By Ross Colvin
LOS ANGELES (Reuters) - U.S. President Barack Obama acknowledged on Monday that Democrats face a hard fight in holding on to their majorities in Congress in the November election because of uncertainty over the economy.
"November is going to be tough. It is always a tough race if you're the incumbent in this kind of economic environment. Even though it is picking up, people are still hurting," Obama said on a campaign jaunt to raise money for California Senator Barbara Boxer, an ally who is in a tight race for re-election.
Obama renewed his attack on Wall Street practices that triggered the financial crisis that pushed the country into recession and again vowed to push financial regulatory reform through Congress within weeks.
"The notion that we would stick with the status quo that created a situation in which Wall Street could gamble with somebody else's money" and make taxpayers pick up the cost "makes absolutely no sense," he said.
However, he predicted a "big battle" in getting the bill passed. Republicans in the Senate unanimously oppose it, saying it will lead to more taxpayer-funded bailouts of financial firms, a charge Obama dismissed as false.
Obama heads to New York on Thursday to reiterate the importance of financial regulatory reform and will call for swift passage of the bill in the Senate, the White House said in a statement.
The California fund-raising trip was part of a stepped-up effort by Obama to swell the Democratic Party's war chest before the congressional election, in which a newly energized Republican Party hopes to loosen the Democrats' grip on the Senate and House of Representatives.
As the election approaches, Obama will have to balance an already full domestic and foreign agenda with his role as fundraiser-in-chief to help vulnerable Democratic lawmakers who fear being punished by voters still skeptical about his healthcare overhaul and worried about high unemployment.
With polls showing the economy as the No. 1 concern for voters, Democrats will likely emphasize the steps Obama has taken to restore growth, while Republicans will focus on the country's huge budget deficit and the lack of jobs.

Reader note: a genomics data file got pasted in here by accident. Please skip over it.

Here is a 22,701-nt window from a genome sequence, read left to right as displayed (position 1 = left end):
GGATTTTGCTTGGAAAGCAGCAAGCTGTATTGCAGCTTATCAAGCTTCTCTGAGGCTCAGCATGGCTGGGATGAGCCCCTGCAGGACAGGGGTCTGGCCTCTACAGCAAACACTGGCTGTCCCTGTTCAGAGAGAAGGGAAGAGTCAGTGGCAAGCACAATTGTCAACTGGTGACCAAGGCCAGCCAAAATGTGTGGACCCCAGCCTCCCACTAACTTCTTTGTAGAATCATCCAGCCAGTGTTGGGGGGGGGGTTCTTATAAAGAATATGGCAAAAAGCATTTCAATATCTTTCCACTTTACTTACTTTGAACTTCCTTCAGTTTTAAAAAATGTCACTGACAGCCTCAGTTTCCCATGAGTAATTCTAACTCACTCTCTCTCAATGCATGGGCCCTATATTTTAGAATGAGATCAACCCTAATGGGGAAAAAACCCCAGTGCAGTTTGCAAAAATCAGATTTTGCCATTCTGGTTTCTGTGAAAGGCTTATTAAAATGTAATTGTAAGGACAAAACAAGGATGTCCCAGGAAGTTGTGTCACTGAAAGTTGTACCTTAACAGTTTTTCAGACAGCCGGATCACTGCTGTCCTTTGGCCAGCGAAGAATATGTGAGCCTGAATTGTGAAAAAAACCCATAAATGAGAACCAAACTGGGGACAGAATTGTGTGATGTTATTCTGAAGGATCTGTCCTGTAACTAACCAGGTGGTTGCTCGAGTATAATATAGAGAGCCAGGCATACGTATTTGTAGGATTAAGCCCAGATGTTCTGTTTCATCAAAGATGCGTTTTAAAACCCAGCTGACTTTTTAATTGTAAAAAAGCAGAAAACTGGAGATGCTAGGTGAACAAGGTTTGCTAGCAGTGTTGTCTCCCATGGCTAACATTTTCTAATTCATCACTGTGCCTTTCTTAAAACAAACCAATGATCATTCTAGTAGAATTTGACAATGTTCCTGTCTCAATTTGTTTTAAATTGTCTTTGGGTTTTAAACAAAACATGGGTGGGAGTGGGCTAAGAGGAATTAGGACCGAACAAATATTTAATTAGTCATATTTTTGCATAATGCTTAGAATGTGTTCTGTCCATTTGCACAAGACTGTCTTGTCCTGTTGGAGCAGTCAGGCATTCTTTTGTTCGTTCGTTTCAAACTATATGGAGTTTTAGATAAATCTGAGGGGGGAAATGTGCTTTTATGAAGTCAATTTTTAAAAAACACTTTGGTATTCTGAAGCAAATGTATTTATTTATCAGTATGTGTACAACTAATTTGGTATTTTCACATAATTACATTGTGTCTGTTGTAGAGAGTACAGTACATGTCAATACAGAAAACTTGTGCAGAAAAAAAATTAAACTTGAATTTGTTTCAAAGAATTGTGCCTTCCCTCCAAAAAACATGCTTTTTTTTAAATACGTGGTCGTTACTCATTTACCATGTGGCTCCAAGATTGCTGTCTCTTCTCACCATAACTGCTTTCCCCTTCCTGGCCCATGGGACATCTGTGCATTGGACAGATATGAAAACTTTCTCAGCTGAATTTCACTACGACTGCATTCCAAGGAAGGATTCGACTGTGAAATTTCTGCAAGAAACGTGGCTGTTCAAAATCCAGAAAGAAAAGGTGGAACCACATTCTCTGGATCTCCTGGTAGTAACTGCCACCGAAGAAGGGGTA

Boxer, a three-term senator and chairman of the Senate's environmental committee, faces several wealthy Republican challengers, including former Hewlett-Packard chief Carly Fiorina and former congressman Tom Campbell.
Political analyst Jennifer Duffy of the nonpartisan Cook Political Report said Boxer was "not in solid shape" and was facing the same sort of anti-incumbent fervor that candidates in other parts of the country are encountering.
All 435 House seats and one-third of the 100-seat Senate are up for election in November, with Democrats holding a wide majority in each chamber.
The nonpartisan Center for Responsive Politics, which tracks money in U.S. politics, says its conservative estimate is that the November elections may cost more than $3.7 billion. It says Democrats received about 57 percent of all campaign donations in the current election cycle as of December 31.
The Democratic National Committee expected to raise up to $3.5 million at the three fund-raising events attended by Obama in Los Angeles. The money is to be shared between Boxer and the party, a DNC official said.
During a speech at one of the events, Obama was repeatedly heckled by a group of protesters calling on him to repeal "don't ask, don't tell."
"We are going do that" he said in an apparent reference to his intention to repeal a policy that allows gays to serve in the military only if they keep their sexual identity secret.
He looked visibly agitated when the heckling continued. Angry supporters chanted his 2008 campaign slogan "Yes we can" to drown out the protesters.
(Additional reporting by Steve Holland and Joanne Allen in Washington, editing by Chris Wilson and Vicki Allen)